116 Peachtree Circle in Atlanta, Georgia, is the kind of home you would expect to be passed down the generations. Built at the beginning of the last century by the Rich family, the founders of one of Atlanta’s most successful department stores, the three-storey Greek-revival house stands confidently behind dramatic Corinthian columns. Mature trees spread dappled light on the front lawn and the drive sweeps round to a large garden.
It is a house designed to impress, which is precisely why Joan and Kevin Salwen bought it. It was 1994 and the couple’s careers were at their zenith. Kevin was a reporter and editor at the Wall Street Journal; Joan was a partner at the global management consultancy Accenture. They had two healthy young children, Hannah and Joseph. They were looking for what Kevin, now 51, describes as ‘a destination house, the house every kid at school wanted to play at; a house to host lavish parties. We weren’t trying to be obnoxious, consuming yuppies. We just were. This was the American Dream, wasn’t it?’
Twelve years later, on an autumn day in 2006, Kevin was driving the then 14-year-old Hannah back from a sleepover when they came to a stop at a busy junction less than a mile from their home. This dingy windblown spot beneath the roaring interstate had become popular with homeless people because the unusually long red light provides plenty of time to ask for handouts. The Salwens’ glove compartment was usually full of $5 McDonald’s vouchers to give away, but that day it was empty. Just outside Kevin’s car window a homeless man was sitting in front of a rusting wire fence holding a cardboard sign. On Hannah’s side a man was sitting in a black Mercedes convertible. Kevin noticed his daughter’s head turning from left to right. Finally she spoke: ‘If that man had a less nice car, that man there could have a meal.’ Sensing he could use the occasion to teach his daughter something, Kevin replied, ‘Yes. But you know if we had a less nice car, he could have a meal.’
As the family ate supper that night, Hannah described the episode to her mother and her brother, and said how wrong it felt. ‘Dude, it sucks,’ she said. ‘We should fix this.’ Although her reaction was fairly typical for an idealistic teenager, and particularly typical for Hannah, her parents were taken aback by the anger in her voice. Indignantly they started detailing their contribution to society. They talked about the cheques they wrote at the end of every year that amounted to about three per cent of their annual income, Joan’s work with United Way Women’s Initiative, Kevin’s position on the board of Habitat for Humanity, a charity that builds affordable housing. They reminded her of all the volunteering they did as a family: bingo with the elderly, delivering meals on wheels. Hadn’t they always insisted that Hannah and Joseph set aside a third of their pocket money to buy groceries for the homeless? Hannah listened, unimpressed.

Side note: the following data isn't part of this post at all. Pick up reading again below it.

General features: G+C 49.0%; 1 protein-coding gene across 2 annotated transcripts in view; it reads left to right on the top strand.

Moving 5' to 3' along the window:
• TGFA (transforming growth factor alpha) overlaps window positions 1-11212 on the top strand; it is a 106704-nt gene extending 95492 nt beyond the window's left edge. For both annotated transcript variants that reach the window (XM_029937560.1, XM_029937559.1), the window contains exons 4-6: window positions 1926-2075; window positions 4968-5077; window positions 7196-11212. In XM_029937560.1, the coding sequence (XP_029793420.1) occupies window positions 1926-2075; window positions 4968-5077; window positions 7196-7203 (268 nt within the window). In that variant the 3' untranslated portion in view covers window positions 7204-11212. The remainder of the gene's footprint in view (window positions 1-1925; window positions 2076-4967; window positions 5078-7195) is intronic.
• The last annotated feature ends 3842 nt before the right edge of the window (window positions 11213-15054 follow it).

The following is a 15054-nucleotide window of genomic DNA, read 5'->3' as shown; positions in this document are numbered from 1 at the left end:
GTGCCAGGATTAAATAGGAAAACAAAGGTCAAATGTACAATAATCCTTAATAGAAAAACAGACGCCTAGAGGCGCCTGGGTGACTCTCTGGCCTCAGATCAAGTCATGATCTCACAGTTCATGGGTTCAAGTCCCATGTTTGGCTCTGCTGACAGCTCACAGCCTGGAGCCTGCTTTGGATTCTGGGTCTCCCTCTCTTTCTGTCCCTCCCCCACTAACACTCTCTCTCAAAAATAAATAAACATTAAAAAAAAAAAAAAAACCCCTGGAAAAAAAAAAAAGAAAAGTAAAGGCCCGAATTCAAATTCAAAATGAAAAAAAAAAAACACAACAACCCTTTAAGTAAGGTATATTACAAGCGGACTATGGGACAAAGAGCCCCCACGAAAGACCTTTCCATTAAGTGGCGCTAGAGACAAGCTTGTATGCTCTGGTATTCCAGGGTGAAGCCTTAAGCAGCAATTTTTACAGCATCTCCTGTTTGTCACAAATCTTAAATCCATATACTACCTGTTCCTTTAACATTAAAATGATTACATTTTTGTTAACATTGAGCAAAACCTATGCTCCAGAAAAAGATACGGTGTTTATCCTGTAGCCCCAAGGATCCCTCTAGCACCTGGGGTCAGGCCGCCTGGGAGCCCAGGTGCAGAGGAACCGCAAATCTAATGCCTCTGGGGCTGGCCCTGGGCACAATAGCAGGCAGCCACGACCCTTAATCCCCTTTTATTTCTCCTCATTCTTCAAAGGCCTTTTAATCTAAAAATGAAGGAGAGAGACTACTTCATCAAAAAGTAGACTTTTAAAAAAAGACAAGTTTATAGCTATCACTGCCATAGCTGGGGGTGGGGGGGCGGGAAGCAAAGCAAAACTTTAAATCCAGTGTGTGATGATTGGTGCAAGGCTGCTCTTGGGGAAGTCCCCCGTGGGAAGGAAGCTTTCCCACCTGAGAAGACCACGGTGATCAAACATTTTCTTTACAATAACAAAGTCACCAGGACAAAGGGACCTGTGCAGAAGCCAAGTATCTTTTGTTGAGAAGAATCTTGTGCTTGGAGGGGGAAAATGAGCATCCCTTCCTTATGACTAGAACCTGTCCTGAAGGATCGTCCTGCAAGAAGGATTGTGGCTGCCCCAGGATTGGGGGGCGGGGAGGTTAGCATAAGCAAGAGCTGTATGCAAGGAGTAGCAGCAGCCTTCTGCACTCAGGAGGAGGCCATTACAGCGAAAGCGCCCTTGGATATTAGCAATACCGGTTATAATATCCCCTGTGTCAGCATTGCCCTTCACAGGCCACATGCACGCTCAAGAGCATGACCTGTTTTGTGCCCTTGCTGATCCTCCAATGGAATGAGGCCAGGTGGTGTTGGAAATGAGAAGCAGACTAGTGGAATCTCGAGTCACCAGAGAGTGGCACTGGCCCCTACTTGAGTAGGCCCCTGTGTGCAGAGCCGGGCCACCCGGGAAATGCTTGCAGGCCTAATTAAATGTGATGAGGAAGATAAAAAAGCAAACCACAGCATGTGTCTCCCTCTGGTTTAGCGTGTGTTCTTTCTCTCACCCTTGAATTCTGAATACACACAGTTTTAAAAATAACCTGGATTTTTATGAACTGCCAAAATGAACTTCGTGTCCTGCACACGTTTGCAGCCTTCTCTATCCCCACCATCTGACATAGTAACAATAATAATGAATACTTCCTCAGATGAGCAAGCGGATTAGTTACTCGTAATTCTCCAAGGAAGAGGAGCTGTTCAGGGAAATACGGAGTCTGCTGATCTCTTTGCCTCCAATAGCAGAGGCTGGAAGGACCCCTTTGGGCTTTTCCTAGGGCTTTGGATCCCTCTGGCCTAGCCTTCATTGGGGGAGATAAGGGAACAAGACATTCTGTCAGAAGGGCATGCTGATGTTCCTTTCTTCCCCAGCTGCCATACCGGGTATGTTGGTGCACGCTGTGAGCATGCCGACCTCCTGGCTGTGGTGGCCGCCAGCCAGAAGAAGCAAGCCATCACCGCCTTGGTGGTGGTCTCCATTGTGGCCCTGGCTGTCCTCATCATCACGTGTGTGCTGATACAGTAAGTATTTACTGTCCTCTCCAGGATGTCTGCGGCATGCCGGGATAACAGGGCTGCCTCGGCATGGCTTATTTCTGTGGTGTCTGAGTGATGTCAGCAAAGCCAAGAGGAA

‘As we were talking, I could hear what it sounded like through Hannah’s ears and it sounded lame,’ Kevin says. ‘The truth was we weren’t giving generously. With the resources we had, we could have been doing much, much more.’
Hannah wouldn’t let it lie. Three days later, she raised the subject again. ‘I really don’t want to be the kind of family that just talks about doing things,’ she announced. ‘I want to be a family that actually does them.’ This time Joan was prepared. She had hinted to Kevin that she might test Hannah. ‘What would happen if we challenged her to give up the things she owns, the items she really values?’ she had said. So when it came up, Kevin was expecting Joan to suggest that Hannah give away some clothes. Instead Joan said, ‘What do you want to do? Sell our house? Move into a smaller one and give what’s left over to charity?’ Without batting an eyelid, Hannah said yes. ‘I’ll give up my bedroom. Dude, we should definitely do this. We should sell the house and give away the money. Definitely.’
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